Ita, born around 480 in Ireland, was baptised Deirdre. She sought a life under Holy Orders gaining the name Ita which indicated the thirst she displayed throughout her life. This was her thirst for the Lord’s love, not a general thirst – although Brigid, whom we met earlier, was a noted brewer!
Ita moved to Cluain Credhail (some anecdotes tell of her being guided by lights in the hills), establishing a monastic site there. The site became known as Cill Ide (Cell or Church of Ita), eventually becoming Killeedy. Her thirst for the Lord was a simple trust – she recognised that the love of Jesus is not a ‘reward’ paid out at the end of life according to how much we love Him, but that He is alive and with us throughout. She saw that she needed Him walking alongside her and that this was as much about her awareness of Him in her life and her lifestyle.
She attracted many to her monastic life and her simple thirst, including her younger sister. She set up a school as well as the convent and monastery, and Killeedy prospered – highly regarded for learning and spiritual development. A Celtic Christian known as Brendan the Navigator (it seems he already has his ‘one word’ characteristic!) was one of many pupils under her care and once asked what she thought God most loved. She replied, “To seek faith with a pure heart, simplicity in spiritual life and to be charitable out of love.” She added that the opposite applied as well, namely not to have a hatred of others, a resentful heart or an excessive love of things.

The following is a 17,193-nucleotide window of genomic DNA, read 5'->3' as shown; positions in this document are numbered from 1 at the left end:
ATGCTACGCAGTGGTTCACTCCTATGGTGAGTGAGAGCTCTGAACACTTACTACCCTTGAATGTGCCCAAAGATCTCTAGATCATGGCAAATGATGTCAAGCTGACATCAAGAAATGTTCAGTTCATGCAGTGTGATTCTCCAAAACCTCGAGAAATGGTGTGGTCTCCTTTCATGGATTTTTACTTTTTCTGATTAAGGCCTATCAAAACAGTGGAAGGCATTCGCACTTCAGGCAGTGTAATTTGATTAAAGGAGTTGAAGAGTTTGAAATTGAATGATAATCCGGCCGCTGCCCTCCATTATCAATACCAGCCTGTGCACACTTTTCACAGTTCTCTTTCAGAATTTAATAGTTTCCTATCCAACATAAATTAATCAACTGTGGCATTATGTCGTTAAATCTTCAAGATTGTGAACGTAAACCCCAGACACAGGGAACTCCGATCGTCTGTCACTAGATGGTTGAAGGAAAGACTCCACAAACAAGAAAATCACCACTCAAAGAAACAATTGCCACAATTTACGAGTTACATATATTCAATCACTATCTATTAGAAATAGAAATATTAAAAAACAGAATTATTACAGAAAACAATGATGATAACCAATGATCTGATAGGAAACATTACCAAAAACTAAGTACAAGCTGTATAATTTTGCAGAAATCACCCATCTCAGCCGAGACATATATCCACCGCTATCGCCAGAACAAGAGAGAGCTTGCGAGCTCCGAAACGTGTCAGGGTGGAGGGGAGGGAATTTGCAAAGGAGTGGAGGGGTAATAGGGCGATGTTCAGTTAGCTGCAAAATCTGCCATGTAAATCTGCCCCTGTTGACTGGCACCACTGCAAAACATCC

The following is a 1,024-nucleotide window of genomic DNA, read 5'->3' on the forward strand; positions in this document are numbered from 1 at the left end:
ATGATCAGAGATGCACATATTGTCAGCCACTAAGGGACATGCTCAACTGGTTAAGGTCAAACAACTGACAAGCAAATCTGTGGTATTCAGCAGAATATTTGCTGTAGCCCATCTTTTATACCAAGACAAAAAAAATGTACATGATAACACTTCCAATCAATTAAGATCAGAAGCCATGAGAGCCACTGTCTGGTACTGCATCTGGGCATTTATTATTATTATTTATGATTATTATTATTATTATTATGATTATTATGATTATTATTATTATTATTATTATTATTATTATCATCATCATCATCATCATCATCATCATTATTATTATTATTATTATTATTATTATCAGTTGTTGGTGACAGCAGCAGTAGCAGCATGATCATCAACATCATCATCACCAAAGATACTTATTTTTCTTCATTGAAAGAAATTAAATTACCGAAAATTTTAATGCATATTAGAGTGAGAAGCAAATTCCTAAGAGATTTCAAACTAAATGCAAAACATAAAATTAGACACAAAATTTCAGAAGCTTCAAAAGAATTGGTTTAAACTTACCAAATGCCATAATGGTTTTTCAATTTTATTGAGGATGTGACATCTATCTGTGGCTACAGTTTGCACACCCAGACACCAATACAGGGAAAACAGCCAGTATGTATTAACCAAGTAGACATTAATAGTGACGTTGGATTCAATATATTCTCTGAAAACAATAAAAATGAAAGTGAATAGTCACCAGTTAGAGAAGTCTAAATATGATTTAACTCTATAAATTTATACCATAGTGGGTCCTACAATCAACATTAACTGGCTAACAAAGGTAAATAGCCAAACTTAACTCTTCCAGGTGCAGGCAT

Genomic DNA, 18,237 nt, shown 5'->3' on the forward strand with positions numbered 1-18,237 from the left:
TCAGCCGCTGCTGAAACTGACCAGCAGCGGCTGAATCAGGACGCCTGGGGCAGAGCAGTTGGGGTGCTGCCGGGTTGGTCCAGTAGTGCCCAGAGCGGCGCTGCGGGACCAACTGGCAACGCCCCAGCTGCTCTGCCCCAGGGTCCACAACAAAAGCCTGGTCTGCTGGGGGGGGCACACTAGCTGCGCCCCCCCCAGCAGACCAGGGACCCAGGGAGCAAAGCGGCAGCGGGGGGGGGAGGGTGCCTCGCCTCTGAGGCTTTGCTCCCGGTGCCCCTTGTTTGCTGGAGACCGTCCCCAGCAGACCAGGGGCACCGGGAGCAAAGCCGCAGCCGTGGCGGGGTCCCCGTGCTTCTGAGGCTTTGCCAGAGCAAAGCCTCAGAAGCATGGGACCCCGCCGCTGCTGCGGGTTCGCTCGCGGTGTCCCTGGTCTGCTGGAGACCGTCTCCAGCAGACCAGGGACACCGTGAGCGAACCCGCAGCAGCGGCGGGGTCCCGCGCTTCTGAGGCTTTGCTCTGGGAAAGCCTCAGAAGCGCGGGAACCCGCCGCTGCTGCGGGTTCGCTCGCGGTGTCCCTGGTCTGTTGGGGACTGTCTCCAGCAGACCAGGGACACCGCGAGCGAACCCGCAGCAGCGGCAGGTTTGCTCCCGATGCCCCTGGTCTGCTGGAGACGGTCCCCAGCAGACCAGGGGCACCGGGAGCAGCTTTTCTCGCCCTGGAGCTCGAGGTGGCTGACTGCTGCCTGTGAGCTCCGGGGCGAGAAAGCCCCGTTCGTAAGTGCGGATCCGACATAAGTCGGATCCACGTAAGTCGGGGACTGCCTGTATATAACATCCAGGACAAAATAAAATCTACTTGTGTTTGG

The more she thirsted for God’s love, the more that other people were drawn to her. She became Anam Cara (soul friend) to more than one. She formed a close bond with Brendan the Navigator and throughout his adult life, and amidst his extensive wanderings, he would return to Killeedy to speak with her and pray with her. Despite her own lack of travelling, she did not just withdraw into seclusion, but was an effective manager, much involved with the people and issues of her local area.
As with all Celtic Christians, Ita appears to have had a strong, reverent and yet familiar knowledge of the Holy Trinity, loving and worshiping God the Father, Jesus the Son and also the Holy Spirit. However, her chasing of the Wild Goose does not seem to have caused the Spirit to take to the wing, for when she died in her 90s in about 570, she was still there at Killeedy. People still came just to see her, to see what was it about her, that elusive, attractive quality; that was the Holy Spirit in her.
Of course, you have to be very careful about just picking and splicing bits from Scripture to suit your narrative, but Psalm 107 is somewhat appropriate for a lady who was led to a place where she built up an establishment, attracting others through her own qualities of thirsting after the Lord:
He led them by a straight way
to a city where they could settle.
Let them give thanks to the Lord for his unfailing love
and his wonderful deeds for mankind,
for he satisfies the thirsty
and fills the hungry with good things. (Psalm 107: 7–9)
[from Timothy Pitt]